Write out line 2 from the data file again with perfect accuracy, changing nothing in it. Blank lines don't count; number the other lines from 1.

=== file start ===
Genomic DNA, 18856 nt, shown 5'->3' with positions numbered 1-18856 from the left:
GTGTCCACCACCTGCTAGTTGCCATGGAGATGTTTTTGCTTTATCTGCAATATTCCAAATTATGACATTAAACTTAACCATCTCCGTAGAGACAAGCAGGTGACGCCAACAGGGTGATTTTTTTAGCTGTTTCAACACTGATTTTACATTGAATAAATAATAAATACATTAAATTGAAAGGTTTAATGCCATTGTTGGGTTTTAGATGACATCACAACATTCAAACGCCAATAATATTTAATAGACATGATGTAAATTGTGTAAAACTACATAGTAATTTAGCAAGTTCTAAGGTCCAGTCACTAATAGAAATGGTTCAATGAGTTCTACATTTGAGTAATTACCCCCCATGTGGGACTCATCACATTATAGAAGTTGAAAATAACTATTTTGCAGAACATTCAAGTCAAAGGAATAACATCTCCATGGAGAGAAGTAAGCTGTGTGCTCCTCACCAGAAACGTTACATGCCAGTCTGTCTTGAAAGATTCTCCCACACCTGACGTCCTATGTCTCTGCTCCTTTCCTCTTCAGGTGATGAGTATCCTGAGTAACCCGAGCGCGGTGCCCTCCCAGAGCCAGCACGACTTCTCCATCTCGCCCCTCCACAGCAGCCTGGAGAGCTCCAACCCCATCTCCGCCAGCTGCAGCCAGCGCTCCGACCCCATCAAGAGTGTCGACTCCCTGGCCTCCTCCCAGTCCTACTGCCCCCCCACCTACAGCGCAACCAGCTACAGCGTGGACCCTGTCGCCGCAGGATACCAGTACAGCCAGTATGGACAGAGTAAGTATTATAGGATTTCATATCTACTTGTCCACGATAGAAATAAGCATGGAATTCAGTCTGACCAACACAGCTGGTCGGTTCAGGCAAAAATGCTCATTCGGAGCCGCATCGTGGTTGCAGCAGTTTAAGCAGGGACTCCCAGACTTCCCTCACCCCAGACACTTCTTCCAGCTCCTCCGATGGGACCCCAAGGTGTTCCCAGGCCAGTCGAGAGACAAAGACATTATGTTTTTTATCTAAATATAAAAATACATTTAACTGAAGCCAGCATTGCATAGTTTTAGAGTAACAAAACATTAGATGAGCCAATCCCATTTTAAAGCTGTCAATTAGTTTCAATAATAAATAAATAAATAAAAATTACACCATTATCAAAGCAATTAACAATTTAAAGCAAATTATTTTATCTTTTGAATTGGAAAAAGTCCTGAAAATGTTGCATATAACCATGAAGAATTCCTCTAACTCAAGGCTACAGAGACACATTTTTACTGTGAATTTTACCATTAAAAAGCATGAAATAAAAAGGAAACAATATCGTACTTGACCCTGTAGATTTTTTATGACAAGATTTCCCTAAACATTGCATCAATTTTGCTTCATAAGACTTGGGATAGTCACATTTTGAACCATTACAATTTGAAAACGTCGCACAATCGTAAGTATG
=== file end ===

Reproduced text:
GTGTCCACCACCTGCTAGTTGCCATGGAGATGTTTTTGCTTTATCTGCAATATTCCAAATTATGACATTAAACTTAACCATCTCCGTAGAGACAAGCAGGTGACGCCAACAGGGTGATTTTTTTAGCTGTTTCAACACTGATTTTACATTGAATAAATAATAAATACATTAAATTGAAAGGTTTAATGCCATTGTTGGGTTTTAGATGACATCACAACATTCAAACGCCAATAATATTTAATAGACATGATGTAAATTGTGTAAAACTACATAGTAATTTAGCAAGTTCTAAGGTCCAGTCACTAATAGAAATGGTTCAATGAGTTCTACATTTGAGTAATTACCCCCCATGTGGGACTCATCACATTATAGAAGTTGAAAATAACTATTTTGCAGAACATTCAAGTCAAAGGAATAACATCTCCATGGAGAGAAGTAAGCTGTGTGCTCCTCACCAGAAACGTTACATGCCAGTCTGTCTTGAAAGATTCTCCCACACCTGACGTCCTATGTCTCTGCTCCTTTCCTCTTCAGGTGATGAGTATCCTGAGTAACCCGAGCGCGGTGCCCTCCCAGAGCCAGCACGACTTCTCCATCTCGCCCCTCCACAGCAGCCTGGAGAGCTCCAACCCCATCTCCGCCAGCTGCAGCCAGCGCTCCGACCCCATCAAGAGTGTCGACTCCCTGGCCTCCTCCCAGTCCTACTGCCCCCCCACCTACAGCGCAACCAGCTACAGCGTGGACCCTGTCGCCGCAGGATACCAGTACAGCCAGTATGGACAGAGTAAGTATTATAGGATTTCATATCTACTTGTCCACGATAGAAATAAGCATGGAATTCAGTCTGACCAACACAGCTGGTCGGTTCAGGCAAAAATGCTCATTCGGAGCCGCATCGTGGTTGCAGCAGTTTAAGCAGGGACTCCCAGACTTCCCTCACCCCAGACACTTCTTCCAGCTCCTCCGATGGGACCCCAAGGTGTTCCCAGGCCAGTCGAGAGACAAAGACATTATGTTTTTTATCTAAATATAAAAATACATTTAACTGAAGCCAGCATTGCATAGTTTTAGAGTAACAAAACATTAGATGAGCCAATCCCATTTTAAAGCTGTCAATTAGTTTCAATAATAAATAAATAAATAAAAATTACACCATTATCAAAGCAATTAACAATTTAAAGCAAATTATTTTATCTTTTGAATTGGAAAAAGTCCTGAAAATGTTGCATATAACCATGAAGAATTCCTCTAACTCAAGGCTACAGAGACACATTTTTACTGTGAATTTTACCATTAAAAAGCATGAAATAAAAAGGAAACAATATCGTACTTGACCCTGTAGATTTTTTATGACAAGATTTCCCTAAACATTGCATCAATTTTGCTTCATAAGACTTGGGATAGTCACATTTTGAACCATTACAATTTGAAAACGTCGCACAATCGTAAGTATG